The answer, of course, is that consumers already are paying for the services of credit-rating agencies through the prices charged by businesses and the interest charged by credit-card issuers. It would be relatively easy for credit-rating agencies to transform themselves into privacy brokers. Privacy brokers would collect all of the information now required by creditors, but they would collect it as consumers’ agents, after duly informing consumers of their options and the risks and benefits of those options. Each consumer would agree to compensate his privacy broker by assigning a share of his credit purchases to the broker. Conveniently enough, the consumer’s creditors would no longer be paying the former credit-rating agency (now a privacy broker) a share of the consumer’s credit purchases for the same information. Thus the consumer would not see any increase in prices or interest charges.
Privacy brokers would compete on the basis of price, service, and reputation. If a privacy broker were to allow its data to be compromised, it would quickly lose customers to existing competitors and new entrants to the privacy-brokerage business. Moreover, privacy brokers — each with tens of millions of clients — would have considerable leverage over businesses’ privacy policies. As a selling point, privacy brokers could use that leverage on the behalf of their clients. Privacy brokers could, for example, negotiate reductions in the amount of personal information that is kept on consumers, ensure that consumers never have to opt-out when it comes to third-party use of personal information, and (most importantly) extract enforceable guarantees about the security of personal information. Those kinds of pro-consumer activities would be fostered by competition among privacy brokers.
My bottom line here is that there is an effective, efficient market answer to concerns about securing privacy vis-a-vis the private sector. But the private sector must act before Congress imposes an inefficient, one-size-fits-all, “solution” on us. There is still time to act, according to a story in Wired News (November 10), which says that “Congress is unlikely to pass any data-security bills by the end of the year, according to Hill watchers.”
PRIVACY VIS-A-VIS GOVERNMENT
Is a National ID Card a Good Idea?
A national ID card would be a good idea if its use would decrease the likelihood of terrorism, but it wouldn’t– as I will explain.
I have no objection to carrying an ID card. I already carry several, the possession of which by another person would give that person access to just about anything he might want to know about me: my date of birth, SSN, health history, driving record, criminal record (zilch, sorry), and so on.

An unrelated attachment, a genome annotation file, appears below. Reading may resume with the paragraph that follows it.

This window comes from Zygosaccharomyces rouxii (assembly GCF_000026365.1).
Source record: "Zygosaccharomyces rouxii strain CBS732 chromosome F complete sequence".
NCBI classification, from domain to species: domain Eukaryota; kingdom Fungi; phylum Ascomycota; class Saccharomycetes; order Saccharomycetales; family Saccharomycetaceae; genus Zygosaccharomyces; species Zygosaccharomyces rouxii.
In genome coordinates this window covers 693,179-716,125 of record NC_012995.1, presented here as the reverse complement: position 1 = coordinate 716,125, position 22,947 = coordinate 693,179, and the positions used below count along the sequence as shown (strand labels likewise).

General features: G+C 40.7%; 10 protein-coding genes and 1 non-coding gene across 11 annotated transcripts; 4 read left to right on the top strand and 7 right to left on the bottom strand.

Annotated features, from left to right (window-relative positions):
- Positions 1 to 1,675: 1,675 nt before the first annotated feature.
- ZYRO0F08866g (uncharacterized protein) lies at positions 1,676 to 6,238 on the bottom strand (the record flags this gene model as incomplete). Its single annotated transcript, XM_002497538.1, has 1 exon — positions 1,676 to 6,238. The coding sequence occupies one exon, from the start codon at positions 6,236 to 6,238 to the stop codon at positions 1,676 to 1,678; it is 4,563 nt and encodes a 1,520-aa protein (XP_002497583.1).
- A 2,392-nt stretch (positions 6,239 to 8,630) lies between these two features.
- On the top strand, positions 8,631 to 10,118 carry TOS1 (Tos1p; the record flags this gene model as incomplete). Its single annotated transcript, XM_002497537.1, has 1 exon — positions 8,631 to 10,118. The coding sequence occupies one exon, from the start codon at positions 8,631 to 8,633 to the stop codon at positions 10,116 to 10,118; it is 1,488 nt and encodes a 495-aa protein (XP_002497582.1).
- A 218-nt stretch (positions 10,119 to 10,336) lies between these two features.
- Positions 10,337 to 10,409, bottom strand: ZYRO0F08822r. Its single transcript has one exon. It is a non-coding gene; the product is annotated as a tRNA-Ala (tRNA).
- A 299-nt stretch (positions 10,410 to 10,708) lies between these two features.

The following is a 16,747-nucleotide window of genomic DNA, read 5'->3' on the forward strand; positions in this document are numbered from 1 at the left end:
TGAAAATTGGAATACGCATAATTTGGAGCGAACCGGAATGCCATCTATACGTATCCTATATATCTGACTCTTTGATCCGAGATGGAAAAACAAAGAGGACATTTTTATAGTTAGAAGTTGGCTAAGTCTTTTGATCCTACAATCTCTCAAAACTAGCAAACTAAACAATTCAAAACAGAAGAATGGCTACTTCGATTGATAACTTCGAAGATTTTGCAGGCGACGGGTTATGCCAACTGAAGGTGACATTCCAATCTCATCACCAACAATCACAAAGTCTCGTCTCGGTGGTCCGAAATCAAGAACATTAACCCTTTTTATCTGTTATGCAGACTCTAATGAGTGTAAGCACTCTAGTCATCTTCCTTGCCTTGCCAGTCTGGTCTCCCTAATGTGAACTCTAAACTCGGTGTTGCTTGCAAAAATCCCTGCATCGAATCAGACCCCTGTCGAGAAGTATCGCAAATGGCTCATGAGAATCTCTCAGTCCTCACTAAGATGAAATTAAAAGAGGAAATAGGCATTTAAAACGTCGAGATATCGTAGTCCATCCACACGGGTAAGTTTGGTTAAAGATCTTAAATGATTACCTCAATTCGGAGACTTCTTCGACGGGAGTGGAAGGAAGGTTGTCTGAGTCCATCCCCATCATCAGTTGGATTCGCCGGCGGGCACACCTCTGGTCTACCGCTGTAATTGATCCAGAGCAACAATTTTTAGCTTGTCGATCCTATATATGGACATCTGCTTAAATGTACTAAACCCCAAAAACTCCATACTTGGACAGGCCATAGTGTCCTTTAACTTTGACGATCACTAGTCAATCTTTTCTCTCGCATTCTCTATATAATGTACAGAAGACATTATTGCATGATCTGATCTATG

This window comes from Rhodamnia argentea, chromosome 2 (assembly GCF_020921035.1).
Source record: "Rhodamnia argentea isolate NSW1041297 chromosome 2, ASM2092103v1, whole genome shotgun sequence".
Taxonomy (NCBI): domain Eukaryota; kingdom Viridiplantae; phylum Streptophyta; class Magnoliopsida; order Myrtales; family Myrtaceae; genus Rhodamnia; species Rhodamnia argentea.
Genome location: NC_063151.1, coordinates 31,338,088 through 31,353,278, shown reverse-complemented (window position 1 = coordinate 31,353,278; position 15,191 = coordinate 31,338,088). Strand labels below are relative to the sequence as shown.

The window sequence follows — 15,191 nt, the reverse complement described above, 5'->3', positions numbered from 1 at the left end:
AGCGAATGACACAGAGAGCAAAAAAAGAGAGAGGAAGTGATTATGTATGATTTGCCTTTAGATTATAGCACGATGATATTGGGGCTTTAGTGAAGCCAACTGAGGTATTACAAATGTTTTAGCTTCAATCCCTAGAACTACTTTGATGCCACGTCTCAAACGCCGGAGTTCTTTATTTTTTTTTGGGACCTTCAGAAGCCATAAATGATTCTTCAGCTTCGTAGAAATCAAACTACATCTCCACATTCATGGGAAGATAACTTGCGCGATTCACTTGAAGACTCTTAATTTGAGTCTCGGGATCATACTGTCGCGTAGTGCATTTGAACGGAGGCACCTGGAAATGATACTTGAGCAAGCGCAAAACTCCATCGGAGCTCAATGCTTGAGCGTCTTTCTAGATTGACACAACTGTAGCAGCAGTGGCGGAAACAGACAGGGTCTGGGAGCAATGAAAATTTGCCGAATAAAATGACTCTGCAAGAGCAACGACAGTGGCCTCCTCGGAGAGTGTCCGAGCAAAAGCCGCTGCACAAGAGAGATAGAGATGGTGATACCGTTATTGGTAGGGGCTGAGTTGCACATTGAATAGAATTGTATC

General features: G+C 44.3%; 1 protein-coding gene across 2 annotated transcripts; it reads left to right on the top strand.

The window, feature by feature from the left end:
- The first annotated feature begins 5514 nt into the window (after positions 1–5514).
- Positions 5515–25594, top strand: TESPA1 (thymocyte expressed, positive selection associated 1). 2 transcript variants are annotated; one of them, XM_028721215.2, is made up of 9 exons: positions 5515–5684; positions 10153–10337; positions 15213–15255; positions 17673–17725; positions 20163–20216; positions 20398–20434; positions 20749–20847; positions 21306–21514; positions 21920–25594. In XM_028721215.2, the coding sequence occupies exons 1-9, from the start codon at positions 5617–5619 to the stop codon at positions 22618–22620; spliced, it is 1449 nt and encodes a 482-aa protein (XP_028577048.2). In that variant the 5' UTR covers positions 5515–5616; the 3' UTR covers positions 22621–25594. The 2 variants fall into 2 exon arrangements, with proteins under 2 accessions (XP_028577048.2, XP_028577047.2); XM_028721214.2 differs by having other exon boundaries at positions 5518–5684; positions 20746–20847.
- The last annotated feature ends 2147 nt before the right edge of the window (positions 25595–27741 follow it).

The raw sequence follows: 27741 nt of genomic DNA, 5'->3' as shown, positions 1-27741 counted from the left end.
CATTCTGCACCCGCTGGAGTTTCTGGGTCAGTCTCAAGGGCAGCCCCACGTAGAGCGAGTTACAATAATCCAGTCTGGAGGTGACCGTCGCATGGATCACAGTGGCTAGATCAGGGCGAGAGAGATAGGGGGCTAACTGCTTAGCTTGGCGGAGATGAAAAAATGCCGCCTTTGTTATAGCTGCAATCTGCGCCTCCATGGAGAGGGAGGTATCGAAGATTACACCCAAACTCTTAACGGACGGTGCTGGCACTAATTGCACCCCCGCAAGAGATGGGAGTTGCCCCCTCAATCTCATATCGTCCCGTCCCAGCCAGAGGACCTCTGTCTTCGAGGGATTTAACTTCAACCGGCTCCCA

A well-designed ID card might even prevent some kinds of “identity theft” if the identifying information embedded in the card could be read only by secure machines and would not be accessible to opportunistic thieves (e.g., unskilled restaurant and department-store employees).
But well-heeled terrorist organizations would find ways to create seemingly legitimate ID cards for their members. And there’s the rub. Possession of a single piece of ID, one that is presumed to be authoritative, would make it easier for terrorists to gain access to vulnerable sites (e.g., passenger aircraft) and to elude investigation by deflecting suspicion.
Uncle Sam already knows (or can know) everything about me. A national ID card wouldn’t make a difference in that respect. But it would make it easier for terrorists to terrorize. The card is therefore a bad idea.
Privacy or Liberty?
It is sometimes necessary for government to intrude on privacy for the sake of liberty. If, for example, the punishment of crime fosters the security of life, limb, and property by deterring yet more crime, then liberty is served by certain types of governmental intrusion on privacy (e.g., searches of private property, questioning of suspects and witnesses, and compulsion of testimony in criminal cases).
Similarly, the defense of the United States (which includes the defense of Americans and American interests abroad), may justify governmental intrusions on privacy. But there must be restraints on governmental intrusion to ensure that no instance of intrusion is broader than required for the accomplishment of a legitimate governmental function. From a libertarian perspective, that rules out any governmental intrusion of privacy which isn’t aimed at promoting justice or defending citizens and their property.
Thus, for example, government is improperly intrusive when it issues a census questionnaire that asks for more information than is necesary to enumerate the population. By contrast, government is properly vigilant when it engages in clandestine surveillance that is warranted by a known threat to the life and limb of Americans (e.g., the continuing threat from al Qaeda).
Those who reflexively oppose certain provisions of the Patriot Act (e.g., the issuance of national security letters for library reading lists) and those who bemoan NSA intercepts of international communications want privacy to take precedence over other manifestations of liberty. As I wrote here, “There can be no absolute liberties where life is at stake. Without life, liberty is meaningless.” The Framers of the Constitution recognized that principle:
. . . When the Fourth Amendment was written, the sole remedy for an illegal search or seizure was a lawsuit for money damages. Government officials used warrants as a defense against such lawsuits. Today a warrant seems the police officer’s foe — one more hoop to jump through — but at the time of the Founding it was the constable’s friend, a legal defense against any subsequent claim. Thus it was perfectly reasonable to specify limits on warrants (probable cause, particular description of the places to be search and the things to be seized) but never to require their use. (From the “Warrant Clause,” by Prof. William J. Stuntz of Harvard Law in The Heritage Guide to the Constitution, pp. 326-9.)